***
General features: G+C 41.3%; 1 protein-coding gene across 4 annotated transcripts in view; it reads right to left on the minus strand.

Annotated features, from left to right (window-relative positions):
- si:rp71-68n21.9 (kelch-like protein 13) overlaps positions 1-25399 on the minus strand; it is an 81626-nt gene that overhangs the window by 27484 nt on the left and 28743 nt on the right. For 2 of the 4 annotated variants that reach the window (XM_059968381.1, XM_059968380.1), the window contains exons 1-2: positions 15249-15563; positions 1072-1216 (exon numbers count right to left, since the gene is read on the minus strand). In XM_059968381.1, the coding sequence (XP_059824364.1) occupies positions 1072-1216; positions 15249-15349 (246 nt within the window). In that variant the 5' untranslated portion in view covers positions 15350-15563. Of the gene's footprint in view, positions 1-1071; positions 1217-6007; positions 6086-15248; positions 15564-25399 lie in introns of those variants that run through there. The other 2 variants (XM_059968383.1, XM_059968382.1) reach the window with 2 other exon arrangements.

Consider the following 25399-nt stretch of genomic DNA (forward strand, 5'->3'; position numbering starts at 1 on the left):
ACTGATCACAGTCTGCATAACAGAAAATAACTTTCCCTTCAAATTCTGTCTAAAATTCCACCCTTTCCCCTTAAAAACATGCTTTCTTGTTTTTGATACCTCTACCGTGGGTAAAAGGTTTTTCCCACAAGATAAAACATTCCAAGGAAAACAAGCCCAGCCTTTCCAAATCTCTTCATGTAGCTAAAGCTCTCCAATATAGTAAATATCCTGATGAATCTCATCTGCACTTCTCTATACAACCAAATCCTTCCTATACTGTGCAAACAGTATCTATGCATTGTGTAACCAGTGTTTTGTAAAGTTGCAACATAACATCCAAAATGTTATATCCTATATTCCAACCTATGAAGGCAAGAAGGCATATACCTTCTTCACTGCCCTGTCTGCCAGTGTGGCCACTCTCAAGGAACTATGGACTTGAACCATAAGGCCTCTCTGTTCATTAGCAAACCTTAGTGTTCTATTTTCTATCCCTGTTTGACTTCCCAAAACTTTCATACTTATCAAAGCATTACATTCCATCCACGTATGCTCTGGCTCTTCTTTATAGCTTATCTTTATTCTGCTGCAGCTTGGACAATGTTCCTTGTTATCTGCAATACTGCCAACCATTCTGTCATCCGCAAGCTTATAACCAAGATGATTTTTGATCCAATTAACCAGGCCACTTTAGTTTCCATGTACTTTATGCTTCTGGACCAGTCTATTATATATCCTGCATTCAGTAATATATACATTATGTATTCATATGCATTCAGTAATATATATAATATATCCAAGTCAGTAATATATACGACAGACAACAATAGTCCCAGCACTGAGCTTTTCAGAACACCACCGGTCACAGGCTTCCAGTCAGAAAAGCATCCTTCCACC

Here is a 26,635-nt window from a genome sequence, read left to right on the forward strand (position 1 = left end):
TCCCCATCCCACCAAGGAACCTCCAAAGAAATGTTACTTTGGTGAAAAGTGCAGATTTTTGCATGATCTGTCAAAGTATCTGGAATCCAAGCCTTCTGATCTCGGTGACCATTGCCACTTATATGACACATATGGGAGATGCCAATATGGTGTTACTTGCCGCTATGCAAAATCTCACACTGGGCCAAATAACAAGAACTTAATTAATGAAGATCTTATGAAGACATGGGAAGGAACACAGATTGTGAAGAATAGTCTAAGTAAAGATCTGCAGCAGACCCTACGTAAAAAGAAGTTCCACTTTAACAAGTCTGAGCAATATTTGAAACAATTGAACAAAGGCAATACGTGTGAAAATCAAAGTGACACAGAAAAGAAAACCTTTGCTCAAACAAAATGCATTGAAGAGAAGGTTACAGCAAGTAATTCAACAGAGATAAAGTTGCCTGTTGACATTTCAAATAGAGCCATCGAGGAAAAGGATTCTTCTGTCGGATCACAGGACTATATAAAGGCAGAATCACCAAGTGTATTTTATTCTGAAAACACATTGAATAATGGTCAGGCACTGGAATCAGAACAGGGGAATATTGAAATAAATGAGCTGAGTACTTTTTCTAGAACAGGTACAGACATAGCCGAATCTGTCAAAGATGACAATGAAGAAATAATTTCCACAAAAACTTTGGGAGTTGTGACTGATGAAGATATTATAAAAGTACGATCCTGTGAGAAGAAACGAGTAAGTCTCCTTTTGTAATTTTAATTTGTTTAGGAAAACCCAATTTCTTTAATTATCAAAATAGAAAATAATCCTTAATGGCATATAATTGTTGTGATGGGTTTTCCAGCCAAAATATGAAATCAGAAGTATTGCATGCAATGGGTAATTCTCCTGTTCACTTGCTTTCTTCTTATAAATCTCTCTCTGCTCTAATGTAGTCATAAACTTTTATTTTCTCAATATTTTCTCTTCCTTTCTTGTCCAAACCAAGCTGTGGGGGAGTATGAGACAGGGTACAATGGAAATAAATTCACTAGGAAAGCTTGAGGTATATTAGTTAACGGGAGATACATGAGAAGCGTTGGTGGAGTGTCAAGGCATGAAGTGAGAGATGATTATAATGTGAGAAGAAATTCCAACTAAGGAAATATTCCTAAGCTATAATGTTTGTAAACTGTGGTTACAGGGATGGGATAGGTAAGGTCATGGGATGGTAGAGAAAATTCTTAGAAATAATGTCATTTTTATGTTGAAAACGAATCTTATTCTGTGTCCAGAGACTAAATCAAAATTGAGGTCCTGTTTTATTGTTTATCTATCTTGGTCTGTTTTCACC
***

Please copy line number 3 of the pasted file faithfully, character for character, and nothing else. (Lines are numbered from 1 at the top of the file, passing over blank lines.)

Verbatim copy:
- si:rp71-68n21.9 (kelch-like protein 13) overlaps positions 1-25399 on the minus strand; it is an 81626-nt gene that overhangs the window by 27484 nt on the left and 28743 nt on the right. For 2 of the 4 annotated variants that reach the window (XM_059968381.1, XM_059968380.1), the window contains exons 1-2: positions 15249-15563; positions 1072-1216 (exon numbers count right to left, since the gene is read on the minus strand). In XM_059968381.1, the coding sequence (XP_059824364.1) occupies positions 1072-1216; positions 15249-15349 (246 nt within the window). In that variant the 5' untranslated portion in view covers positions 15350-15563. Of the gene's footprint in view, positions 1-1071; positions 1217-6007; positions 6086-15248; positions 15564-25399 lie in introns of those variants that run through there. The other 2 variants (XM_059968383.1, XM_059968382.1) reach the window with 2 other exon arrangements.